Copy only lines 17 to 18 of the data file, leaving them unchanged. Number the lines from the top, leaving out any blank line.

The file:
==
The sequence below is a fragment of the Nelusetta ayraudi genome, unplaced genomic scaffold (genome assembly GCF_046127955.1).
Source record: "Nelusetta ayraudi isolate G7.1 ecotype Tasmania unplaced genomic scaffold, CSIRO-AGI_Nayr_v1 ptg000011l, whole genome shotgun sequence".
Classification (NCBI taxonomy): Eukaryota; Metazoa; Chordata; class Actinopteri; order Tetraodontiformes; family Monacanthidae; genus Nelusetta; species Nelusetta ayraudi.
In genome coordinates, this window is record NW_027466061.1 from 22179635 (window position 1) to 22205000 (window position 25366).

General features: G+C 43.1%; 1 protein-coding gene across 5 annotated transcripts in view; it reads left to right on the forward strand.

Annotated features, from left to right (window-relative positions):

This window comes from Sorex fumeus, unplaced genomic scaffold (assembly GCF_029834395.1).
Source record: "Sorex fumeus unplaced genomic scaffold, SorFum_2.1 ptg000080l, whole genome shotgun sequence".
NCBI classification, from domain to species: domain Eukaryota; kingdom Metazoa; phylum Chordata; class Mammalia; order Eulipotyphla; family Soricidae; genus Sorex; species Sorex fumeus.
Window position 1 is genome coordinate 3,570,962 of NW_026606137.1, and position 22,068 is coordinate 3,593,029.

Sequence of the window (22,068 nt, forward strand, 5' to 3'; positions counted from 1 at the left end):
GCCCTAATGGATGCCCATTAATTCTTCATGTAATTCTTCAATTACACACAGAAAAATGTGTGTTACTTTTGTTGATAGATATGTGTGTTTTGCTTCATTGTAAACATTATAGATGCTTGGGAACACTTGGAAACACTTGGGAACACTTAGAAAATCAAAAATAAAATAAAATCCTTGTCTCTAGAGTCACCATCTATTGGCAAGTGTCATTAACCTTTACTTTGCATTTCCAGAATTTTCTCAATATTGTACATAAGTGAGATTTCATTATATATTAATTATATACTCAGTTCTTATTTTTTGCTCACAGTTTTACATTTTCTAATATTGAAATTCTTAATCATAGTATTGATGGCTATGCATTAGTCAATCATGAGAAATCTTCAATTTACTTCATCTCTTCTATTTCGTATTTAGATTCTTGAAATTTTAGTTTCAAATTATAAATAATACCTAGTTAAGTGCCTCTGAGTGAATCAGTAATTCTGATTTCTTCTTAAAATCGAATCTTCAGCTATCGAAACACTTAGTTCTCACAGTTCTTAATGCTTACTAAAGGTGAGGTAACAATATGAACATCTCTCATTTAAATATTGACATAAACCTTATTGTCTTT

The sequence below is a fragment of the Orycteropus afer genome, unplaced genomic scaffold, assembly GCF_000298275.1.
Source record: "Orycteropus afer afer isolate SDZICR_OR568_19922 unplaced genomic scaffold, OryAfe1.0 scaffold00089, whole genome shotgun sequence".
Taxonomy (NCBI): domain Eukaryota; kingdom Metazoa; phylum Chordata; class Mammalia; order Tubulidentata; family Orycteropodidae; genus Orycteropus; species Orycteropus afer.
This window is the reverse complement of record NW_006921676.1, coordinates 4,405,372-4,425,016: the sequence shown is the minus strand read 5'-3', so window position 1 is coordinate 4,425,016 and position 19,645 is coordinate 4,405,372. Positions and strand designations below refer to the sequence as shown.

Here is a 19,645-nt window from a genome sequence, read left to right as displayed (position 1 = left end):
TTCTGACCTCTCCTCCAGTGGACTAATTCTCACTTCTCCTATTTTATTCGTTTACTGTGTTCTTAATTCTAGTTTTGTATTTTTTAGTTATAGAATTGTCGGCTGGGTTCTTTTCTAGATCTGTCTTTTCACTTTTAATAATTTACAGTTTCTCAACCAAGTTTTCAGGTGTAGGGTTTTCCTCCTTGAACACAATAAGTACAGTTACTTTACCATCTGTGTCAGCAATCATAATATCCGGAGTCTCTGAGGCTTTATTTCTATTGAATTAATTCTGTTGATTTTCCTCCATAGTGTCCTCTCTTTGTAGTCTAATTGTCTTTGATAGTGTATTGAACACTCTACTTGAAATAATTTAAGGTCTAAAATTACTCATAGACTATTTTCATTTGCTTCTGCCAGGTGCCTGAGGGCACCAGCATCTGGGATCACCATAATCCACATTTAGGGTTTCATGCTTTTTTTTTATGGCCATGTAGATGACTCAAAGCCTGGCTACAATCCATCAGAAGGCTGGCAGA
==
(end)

Here is a 19,645-nt window from a genome sequence, read left to right as displayed (position 1 = left end):
TTCTGACCTCTCCTCCAGTGGACTAATTCTCACTTCTCCTATTTTATTCGTTTACTGTGTTCTTAATTCTAGTTTTGTATTTTTTAGTTATAGAATTGTCGGCTGGGTTCTTTTCTAGATCTGTCTTTTCACTTTTAATAATTTACAGTTTCTCAACCAAGTTTTCAGGTGTAGGGTTTTCCTCCTTGAACACAATAAGTACAGTTACTTTACCATCTGTGTCAGCAATCATAATATCCGGAGTCTCTGAGGCTTTATTTCTATTGAATTAATTCTGTTGATTTTCCTCCATAGTGTCCTCTCTTTGTAGTCTAATTGTCTTTGATAGTGTATTGAACACTCTACTTGAAATAATTTAAGGTCTAAAATTACTCATAGACTATTTTCATTTGCTTCTGCCAGGTGCCTGAGGGCACCAGCATCTGGGATCACCATAATCCACATTTAGGGTTTCATGCTTTTTTTTTATGGCCATGTAGATGACTCAAAGCCTGGCTACAATCCATCAGAAGGCTGGCAGA